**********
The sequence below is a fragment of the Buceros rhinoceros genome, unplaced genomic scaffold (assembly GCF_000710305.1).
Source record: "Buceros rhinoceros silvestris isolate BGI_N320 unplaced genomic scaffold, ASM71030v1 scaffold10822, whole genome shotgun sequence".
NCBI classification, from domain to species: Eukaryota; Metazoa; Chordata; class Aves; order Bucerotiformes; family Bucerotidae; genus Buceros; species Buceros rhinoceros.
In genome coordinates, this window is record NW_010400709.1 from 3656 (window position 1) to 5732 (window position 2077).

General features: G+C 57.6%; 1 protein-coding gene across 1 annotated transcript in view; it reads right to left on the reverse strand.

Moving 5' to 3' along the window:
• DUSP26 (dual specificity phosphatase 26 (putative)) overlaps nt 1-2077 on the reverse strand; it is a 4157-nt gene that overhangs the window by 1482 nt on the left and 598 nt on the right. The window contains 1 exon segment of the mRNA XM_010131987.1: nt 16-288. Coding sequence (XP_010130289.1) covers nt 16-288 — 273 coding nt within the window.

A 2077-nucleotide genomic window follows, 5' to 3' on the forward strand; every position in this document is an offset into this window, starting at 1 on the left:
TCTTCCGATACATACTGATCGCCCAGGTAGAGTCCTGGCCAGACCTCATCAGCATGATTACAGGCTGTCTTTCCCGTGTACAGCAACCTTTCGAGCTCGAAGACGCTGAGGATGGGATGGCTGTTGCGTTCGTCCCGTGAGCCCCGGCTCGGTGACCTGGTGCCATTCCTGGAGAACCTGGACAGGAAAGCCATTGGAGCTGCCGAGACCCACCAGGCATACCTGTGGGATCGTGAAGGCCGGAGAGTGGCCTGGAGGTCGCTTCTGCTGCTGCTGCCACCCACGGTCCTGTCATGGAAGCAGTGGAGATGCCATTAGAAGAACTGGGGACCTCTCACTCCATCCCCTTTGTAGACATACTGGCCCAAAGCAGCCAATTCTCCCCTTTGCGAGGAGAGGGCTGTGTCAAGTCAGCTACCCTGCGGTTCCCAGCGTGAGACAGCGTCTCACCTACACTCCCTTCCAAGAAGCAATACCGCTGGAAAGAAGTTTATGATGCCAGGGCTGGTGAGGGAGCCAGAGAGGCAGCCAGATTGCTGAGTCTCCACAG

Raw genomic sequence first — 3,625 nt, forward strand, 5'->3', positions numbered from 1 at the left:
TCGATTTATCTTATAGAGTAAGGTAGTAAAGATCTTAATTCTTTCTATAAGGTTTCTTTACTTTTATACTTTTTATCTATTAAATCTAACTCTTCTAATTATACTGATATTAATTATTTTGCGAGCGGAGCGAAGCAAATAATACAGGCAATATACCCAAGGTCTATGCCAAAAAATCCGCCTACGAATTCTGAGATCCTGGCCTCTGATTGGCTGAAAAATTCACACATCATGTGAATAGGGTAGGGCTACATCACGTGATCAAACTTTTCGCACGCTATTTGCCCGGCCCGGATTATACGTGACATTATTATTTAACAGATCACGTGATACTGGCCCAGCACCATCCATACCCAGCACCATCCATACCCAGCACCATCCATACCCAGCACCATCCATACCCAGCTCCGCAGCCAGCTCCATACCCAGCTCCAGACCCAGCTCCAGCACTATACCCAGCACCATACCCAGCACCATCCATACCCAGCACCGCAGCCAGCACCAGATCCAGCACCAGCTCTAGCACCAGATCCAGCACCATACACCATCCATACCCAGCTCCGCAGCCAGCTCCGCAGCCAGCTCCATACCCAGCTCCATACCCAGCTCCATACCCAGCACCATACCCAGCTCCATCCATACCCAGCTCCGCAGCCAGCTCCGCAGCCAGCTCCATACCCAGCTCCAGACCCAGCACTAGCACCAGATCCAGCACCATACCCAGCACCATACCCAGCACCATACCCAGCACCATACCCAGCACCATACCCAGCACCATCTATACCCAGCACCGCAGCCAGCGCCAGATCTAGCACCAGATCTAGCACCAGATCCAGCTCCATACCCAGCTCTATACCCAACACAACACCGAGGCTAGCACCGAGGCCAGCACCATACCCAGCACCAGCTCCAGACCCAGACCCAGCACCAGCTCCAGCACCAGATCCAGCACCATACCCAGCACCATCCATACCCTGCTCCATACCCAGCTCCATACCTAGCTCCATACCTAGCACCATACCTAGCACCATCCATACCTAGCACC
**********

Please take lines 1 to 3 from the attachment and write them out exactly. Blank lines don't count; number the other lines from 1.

The sequence below is a fragment of the Buceros rhinoceros genome, unplaced genomic scaffold (assembly GCF_000710305.1).
Source record: "Buceros rhinoceros silvestris isolate BGI_N320 unplaced genomic scaffold, ASM71030v1 scaffold10822, whole genome shotgun sequence".
NCBI classification, from domain to species: Eukaryota; Metazoa; Chordata; class Aves; order Bucerotiformes; family Bucerotidae; genus Buceros; species Buceros rhinoceros.